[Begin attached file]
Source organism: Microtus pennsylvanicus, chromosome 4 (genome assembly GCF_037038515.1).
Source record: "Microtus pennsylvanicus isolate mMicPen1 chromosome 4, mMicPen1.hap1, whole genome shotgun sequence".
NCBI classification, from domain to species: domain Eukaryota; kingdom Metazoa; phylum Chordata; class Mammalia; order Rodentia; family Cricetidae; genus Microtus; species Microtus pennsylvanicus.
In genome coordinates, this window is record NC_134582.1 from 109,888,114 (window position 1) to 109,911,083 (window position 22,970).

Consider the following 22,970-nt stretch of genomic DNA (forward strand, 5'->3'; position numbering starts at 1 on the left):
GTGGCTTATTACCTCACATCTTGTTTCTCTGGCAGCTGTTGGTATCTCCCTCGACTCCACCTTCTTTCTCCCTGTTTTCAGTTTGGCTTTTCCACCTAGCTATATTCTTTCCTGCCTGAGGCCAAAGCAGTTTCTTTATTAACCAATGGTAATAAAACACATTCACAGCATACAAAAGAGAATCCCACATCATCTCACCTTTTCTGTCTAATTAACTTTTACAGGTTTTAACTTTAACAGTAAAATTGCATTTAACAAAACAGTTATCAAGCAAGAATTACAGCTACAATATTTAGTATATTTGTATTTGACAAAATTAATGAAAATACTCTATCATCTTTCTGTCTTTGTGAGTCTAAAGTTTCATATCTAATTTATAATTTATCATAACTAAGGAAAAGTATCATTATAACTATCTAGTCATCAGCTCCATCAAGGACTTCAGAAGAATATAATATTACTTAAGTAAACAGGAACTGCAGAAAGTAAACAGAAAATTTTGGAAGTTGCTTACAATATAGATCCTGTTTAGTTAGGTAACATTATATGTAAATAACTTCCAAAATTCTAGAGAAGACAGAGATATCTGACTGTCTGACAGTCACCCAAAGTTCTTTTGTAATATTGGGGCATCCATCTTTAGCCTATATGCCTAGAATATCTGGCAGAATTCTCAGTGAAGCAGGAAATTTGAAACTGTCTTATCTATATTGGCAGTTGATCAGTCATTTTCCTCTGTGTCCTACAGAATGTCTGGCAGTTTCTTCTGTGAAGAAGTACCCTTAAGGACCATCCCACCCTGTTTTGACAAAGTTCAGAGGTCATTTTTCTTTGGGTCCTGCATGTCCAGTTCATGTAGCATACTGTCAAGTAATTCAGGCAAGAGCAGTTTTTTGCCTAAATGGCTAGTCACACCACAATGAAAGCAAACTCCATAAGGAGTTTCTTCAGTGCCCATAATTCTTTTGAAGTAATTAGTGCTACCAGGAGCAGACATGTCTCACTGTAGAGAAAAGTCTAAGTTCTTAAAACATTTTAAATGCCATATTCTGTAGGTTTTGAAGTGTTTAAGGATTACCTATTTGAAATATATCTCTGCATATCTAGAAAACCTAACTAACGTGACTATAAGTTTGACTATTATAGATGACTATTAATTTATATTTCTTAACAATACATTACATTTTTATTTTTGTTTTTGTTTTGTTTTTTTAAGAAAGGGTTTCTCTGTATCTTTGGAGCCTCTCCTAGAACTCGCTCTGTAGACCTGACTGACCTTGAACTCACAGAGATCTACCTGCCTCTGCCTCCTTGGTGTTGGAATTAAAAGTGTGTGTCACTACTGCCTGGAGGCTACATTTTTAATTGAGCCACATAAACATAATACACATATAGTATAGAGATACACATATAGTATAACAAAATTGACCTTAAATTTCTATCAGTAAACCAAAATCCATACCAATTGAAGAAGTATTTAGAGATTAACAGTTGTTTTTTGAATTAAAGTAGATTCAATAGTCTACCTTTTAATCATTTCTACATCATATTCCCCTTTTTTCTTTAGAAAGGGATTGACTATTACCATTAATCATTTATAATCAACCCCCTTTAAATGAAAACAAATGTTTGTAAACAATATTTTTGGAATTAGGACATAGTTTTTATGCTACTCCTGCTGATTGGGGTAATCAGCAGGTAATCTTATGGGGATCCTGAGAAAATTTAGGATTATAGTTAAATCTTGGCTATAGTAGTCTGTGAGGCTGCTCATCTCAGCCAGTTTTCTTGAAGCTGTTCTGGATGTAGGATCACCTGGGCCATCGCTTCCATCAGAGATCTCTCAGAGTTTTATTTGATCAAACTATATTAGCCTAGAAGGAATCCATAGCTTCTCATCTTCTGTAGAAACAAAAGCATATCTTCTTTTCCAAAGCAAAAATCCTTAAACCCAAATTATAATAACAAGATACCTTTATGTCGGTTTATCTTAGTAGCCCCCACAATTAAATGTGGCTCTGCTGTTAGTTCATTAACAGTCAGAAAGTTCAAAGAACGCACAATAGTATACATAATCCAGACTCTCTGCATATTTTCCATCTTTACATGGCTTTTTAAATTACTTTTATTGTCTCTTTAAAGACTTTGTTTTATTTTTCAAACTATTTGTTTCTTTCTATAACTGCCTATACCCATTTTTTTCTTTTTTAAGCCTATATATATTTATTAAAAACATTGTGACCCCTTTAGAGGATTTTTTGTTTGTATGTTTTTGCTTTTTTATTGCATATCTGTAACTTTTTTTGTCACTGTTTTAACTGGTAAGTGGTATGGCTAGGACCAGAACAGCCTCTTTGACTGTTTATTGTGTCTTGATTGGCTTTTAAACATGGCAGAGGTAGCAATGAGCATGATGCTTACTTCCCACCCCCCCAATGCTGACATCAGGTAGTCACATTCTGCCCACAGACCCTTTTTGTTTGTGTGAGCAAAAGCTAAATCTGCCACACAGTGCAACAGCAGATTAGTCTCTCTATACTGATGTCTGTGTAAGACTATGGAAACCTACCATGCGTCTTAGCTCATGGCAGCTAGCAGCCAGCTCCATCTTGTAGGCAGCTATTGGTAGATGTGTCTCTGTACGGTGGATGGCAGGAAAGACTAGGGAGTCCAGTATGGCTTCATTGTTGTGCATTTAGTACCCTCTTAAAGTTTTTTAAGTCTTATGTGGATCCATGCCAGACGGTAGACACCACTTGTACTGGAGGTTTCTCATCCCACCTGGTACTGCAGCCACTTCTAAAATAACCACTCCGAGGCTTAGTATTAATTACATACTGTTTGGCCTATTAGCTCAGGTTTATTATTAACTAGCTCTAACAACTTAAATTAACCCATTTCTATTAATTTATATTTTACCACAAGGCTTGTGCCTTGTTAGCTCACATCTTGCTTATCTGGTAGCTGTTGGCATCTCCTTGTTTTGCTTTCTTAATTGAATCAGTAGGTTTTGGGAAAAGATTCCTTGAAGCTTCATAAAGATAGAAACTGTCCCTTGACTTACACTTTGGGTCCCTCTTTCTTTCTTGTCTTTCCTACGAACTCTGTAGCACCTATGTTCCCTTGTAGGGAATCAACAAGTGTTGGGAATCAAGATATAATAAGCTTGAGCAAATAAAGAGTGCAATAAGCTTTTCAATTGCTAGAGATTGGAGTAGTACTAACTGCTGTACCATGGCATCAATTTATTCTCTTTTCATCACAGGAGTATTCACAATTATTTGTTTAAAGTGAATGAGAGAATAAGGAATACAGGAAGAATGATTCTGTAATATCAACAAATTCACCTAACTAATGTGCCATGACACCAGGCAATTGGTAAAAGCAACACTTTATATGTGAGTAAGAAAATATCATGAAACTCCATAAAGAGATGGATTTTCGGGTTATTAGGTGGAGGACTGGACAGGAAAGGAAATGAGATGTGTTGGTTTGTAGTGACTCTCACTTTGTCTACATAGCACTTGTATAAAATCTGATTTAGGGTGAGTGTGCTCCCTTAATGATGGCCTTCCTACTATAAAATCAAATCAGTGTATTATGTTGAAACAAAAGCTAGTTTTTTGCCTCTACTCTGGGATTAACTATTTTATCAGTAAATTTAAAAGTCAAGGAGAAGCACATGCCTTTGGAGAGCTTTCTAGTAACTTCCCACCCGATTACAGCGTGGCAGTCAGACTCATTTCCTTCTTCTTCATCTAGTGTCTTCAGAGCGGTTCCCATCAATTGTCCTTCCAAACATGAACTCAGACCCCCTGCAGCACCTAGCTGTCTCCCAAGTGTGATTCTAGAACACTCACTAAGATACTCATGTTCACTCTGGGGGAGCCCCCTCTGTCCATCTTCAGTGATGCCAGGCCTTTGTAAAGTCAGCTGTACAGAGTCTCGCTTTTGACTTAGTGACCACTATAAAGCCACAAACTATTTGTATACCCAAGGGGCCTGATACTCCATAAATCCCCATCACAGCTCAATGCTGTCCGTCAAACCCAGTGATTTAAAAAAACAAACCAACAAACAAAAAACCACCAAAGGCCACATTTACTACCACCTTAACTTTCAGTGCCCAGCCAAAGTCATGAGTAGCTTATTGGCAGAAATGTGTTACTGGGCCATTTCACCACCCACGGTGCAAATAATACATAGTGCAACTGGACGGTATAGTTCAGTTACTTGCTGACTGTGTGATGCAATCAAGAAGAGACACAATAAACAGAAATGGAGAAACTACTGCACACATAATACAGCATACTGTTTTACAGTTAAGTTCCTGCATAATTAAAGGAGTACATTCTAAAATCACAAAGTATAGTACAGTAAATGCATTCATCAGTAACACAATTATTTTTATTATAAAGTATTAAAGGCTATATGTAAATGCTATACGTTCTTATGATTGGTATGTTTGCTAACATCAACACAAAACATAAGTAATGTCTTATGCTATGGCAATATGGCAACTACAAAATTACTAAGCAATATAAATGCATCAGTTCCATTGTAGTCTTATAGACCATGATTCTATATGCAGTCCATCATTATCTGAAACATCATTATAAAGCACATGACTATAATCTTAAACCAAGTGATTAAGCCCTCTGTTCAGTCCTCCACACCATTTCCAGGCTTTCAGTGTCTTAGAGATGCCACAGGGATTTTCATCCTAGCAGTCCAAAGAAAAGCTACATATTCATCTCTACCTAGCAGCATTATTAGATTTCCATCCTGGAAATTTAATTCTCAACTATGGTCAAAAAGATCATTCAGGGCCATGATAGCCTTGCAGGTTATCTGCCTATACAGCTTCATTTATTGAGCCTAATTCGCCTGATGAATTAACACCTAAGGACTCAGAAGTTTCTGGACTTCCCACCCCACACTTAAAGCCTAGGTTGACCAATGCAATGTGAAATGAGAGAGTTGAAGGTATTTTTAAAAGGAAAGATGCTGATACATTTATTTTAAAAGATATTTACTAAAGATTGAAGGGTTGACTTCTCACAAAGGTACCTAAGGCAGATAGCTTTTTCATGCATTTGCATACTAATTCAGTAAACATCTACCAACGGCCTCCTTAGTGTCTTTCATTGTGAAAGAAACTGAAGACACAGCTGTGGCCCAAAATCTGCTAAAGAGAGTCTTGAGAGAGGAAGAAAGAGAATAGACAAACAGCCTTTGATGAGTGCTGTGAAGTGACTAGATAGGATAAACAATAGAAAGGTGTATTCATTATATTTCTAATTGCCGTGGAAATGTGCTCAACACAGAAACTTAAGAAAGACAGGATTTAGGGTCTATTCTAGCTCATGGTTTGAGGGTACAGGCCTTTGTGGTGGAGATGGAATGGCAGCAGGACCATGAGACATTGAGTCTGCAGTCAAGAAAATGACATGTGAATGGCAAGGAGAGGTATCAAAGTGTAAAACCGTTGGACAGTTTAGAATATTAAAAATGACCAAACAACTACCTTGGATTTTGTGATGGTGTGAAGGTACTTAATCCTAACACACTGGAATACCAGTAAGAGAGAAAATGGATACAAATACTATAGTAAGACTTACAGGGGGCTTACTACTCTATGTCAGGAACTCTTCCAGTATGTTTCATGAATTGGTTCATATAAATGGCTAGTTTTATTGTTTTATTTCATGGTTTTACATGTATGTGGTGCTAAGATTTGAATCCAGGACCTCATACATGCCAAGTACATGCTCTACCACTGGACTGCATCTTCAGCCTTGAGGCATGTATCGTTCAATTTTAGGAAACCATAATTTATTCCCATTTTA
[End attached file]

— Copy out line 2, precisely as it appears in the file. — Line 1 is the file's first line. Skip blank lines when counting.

Source record: "Microtus pennsylvanicus isolate mMicPen1 chromosome 4, mMicPen1.hap1, whole genome shotgun sequence".